Speaking of closers, Martinez posted a slash line of .579/.652/1.053 (1.705 OPS) in 23 plate appearances against the greatest of them, Mariano Rivera, who famously said in 2003, “Edgar had more than my number. He had my breakfast, lunch, and dinner. He got everything from me.”
Rivera isn’t the only future or current Hall of Famer to endorse Martinez’s candidacy.
“Edgar was the best hitter I’ve ever seen,” said former Rivera teammate Jorge Posada. “He was tough to get out. He was prepared. He gave Rivera a lot of trouble. He gave a lot of us a lot of trouble. He was unbelievable.”
“The toughest guy I faced — with all due respect to all the players in the league — was Edgar Martinez, ” said 2015 Hall of Famer Pedro Martinez. “He made me throw at least 13 fastballs above 95 . . . Edgar was a guy that had the ability to foul off pitches, and it pissed me off because I couldn’t get the guy out.”
“I remember when I was coming up, I used to watch a guy like Edgar hit and I was like, ‘This is ridiculous.’ He’s a .312 career hitter, ” said David Ortiz, a likely HOF shoo-in in 2022 when he will appear on the ballot for the first time. “When you’re a career .312 hitter at this level, that means you pretty much got everything down.”
Accolades aside, Martinez failed to produce any of the numbers popularly associated with induction, most especially 500 home runs (Edgar hit 309) or 3,000 hits (Edgar had 2,247). Had his first full year in the majors occurred before his age-28 season (1991), 500 and 3,000 might have been within his reach. On the other hand, 78 non-pitcher Hall of Famers hit fewer than 309 home runs and 46 had fewer than 2,247 hits, so his totals wouldn’t be a statistical eyesore.
Ryan Spaeder, a Sporting News contributor, had a great line in making the point that Ortiz, also a full-time DH, will easily enter Cooperstown when he becomes eligible while Martinez has always been a bubble guy — if that — in the minds of many voters.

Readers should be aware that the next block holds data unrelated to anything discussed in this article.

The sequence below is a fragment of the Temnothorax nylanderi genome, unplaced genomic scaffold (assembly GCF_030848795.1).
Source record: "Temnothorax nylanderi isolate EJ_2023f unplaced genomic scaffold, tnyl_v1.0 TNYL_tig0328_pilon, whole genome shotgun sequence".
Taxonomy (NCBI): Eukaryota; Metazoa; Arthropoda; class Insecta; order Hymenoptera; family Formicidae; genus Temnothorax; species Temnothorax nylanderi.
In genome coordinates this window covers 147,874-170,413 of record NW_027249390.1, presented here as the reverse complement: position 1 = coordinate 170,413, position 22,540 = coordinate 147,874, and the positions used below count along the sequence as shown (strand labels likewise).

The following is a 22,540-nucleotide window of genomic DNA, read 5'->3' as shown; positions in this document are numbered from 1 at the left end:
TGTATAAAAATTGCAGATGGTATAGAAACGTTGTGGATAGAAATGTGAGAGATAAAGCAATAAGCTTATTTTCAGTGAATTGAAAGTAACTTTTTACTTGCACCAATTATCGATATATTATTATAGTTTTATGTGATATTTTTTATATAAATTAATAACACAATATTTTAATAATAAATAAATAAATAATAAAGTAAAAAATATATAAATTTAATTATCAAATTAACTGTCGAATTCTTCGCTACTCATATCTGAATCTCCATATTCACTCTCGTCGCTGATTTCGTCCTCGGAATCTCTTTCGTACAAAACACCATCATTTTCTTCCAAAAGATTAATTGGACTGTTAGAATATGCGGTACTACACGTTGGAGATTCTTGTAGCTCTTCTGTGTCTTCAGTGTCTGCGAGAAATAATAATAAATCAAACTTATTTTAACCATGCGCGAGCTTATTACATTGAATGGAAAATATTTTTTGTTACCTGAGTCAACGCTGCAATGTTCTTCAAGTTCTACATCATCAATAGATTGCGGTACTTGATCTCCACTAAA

“We cannot discount that Ortiz hit 541 home runs,” Spaeder wrote. “Ortiz has the kind of numbers that are hard to ignore, while Martinez has the kind that many, for some reason, refuse to see.”
Attempting to make people see, Spaeder offered this: In order to surpass Martinez’s .418 career on-base percentage, Ortiz (.380) would have come out of retirement and reach base in 665 consecutive plate appearances. As for career WAR, one full season –162 games — by Martinez is worth 234 played by Ortiz.
Also from Spaeder: If Martinez returned to the majors, he would have to go 0-for-660, and not draw a walk or get hit by a pitch, for his career on-base percentage of .418 to dip below Tony Gwynn’s .388. Gwynn entered the Hall of Fame in 2007 with 97.6 percent of the vote, owing mainly to his 3,000-plus hits.
For all nine of Edgar’s years on the ballot, the Mariners have banged home the obvious superlatives about his career: Seven All-Star games (1992, 1995-97, 2000-01, 2003); five Silver Sluggers (1992, 1995, 1997, 2001, 2003); 2004 Roberto Clemente Award; two AL batting titles (1992, 1995); 21st all-time in on-base percentage (.418); 47th all-time in walks (1,283); 53rd in doubles (514); 69th in slugging percentage (.515); 92nd in average (.312).
On top of all that, the Edgar Martinez Award is presented annually to baseball’s top DH.
Impressive stuff, but those numbers won’t move the HOF needle much.
The Mariners offer a key example of what should move the needle: Martinez is one of only 14 players since 1901 to post a slash line of at least .310/.410/.510, ending his career in 2004 at .312/.418/.515.